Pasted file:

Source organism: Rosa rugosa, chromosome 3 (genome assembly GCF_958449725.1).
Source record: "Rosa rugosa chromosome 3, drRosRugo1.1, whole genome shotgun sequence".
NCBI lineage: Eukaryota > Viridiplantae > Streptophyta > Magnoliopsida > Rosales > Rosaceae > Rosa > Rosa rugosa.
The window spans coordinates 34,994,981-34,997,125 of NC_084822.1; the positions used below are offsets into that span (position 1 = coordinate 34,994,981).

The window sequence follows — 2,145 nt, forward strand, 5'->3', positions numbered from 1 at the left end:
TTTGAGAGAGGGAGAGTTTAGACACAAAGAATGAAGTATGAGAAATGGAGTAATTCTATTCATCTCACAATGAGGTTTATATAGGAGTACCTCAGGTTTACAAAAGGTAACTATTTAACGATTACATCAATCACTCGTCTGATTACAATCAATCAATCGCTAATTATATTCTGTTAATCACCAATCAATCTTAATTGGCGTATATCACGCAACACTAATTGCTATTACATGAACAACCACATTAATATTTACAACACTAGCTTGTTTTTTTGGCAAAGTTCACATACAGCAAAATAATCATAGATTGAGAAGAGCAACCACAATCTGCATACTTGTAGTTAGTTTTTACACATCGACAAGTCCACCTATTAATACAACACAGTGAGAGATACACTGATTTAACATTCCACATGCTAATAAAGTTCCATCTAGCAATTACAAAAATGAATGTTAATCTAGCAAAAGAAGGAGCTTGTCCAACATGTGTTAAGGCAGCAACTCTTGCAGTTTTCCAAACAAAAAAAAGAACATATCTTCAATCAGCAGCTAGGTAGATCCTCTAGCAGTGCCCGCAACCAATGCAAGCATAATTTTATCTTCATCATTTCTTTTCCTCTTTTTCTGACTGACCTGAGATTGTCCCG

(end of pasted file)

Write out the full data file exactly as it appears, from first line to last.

Source organism: Rosa rugosa, chromosome 3 (genome assembly GCF_958449725.1).
Source record: "Rosa rugosa chromosome 3, drRosRugo1.1, whole genome shotgun sequence".
NCBI lineage: Eukaryota > Viridiplantae > Streptophyta > Magnoliopsida > Rosales > Rosaceae > Rosa > Rosa rugosa.
The window spans coordinates 34,994,981-34,997,125 of NC_084822.1; the positions used below are offsets into that span (position 1 = coordinate 34,994,981).

The window sequence follows — 2,145 nt, forward strand, 5'->3', positions numbered from 1 at the left end:
TTTGAGAGAGGGAGAGTTTAGACACAAAGAATGAAGTATGAGAAATGGAGTAATTCTATTCATCTCACAATGAGGTTTATATAGGAGTACCTCAGGTTTACAAAAGGTAACTATTTAACGATTACATCAATCACTCGTCTGATTACAATCAATCAATCGCTAATTATATTCTGTTAATCACCAATCAATCTTAATTGGCGTATATCACGCAACACTAATTGCTATTACATGAACAACCACATTAATATTTACAACACTAGCTTGTTTTTTTGGCAAAGTTCACATACAGCAAAATAATCATAGATTGAGAAGAGCAACCACAATCTGCATACTTGTAGTTAGTTTTTACACATCGACAAGTCCACCTATTAATACAACACAGTGAGAGATACACTGATTTAACATTCCACATGCTAATAAAGTTCCATCTAGCAATTACAAAAATGAATGTTAATCTAGCAAAAGAAGGAGCTTGTCCAACATGTGTTAAGGCAGCAACTCTTGCAGTTTTCCAAACAAAAAAAAGAACATATCTTCAATCAGCAGCTAGGTAGATCCTCTAGCAGTGCCCGCAACCAATGCAAGCATAATTTTATCTTCATCATTTCTTTTCCTCTTTTTCTGACTGACCTGAGATTGTCCCG